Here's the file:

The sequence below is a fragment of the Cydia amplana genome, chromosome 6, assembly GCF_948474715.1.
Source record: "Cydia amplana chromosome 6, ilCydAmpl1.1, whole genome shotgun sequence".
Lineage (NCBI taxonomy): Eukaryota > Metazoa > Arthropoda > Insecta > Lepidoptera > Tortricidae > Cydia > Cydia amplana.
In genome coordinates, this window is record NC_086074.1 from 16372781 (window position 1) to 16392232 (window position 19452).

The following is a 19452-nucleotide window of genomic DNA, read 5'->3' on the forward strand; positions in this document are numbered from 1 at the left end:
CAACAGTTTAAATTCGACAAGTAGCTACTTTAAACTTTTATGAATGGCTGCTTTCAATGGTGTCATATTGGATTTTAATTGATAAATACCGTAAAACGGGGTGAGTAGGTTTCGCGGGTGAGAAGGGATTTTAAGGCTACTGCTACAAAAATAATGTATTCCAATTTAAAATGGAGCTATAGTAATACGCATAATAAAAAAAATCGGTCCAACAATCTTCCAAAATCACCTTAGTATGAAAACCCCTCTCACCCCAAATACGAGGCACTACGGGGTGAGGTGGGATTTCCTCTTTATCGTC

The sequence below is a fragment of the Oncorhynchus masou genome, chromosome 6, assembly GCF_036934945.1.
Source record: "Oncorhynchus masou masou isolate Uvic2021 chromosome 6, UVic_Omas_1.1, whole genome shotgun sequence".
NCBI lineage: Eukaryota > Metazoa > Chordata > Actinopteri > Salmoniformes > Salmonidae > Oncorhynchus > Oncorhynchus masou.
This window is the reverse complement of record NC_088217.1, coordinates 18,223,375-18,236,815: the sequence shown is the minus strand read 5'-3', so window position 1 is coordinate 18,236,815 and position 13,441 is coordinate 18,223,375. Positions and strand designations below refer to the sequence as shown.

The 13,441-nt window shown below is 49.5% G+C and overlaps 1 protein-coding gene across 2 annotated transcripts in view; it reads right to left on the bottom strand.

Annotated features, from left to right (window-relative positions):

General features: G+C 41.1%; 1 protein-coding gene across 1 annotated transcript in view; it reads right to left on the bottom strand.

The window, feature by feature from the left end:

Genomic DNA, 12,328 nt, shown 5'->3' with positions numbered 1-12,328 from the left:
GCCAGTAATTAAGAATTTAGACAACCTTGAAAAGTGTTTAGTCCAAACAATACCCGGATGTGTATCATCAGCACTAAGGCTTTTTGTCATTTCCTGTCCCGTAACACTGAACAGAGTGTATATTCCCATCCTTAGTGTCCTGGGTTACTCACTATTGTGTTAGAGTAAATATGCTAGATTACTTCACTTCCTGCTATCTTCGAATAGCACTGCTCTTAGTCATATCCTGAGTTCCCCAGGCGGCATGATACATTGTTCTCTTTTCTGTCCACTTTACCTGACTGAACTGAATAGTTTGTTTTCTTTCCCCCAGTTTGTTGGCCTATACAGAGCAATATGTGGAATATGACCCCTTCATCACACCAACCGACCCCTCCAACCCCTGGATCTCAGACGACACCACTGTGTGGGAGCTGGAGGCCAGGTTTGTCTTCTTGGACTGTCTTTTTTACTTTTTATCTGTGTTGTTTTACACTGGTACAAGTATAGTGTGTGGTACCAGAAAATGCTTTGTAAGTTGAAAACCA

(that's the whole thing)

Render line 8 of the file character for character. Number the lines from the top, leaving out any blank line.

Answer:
Source record: "Oncorhynchus masou masou isolate Uvic2021 chromosome 6, UVic_Omas_1.1, whole genome shotgun sequence".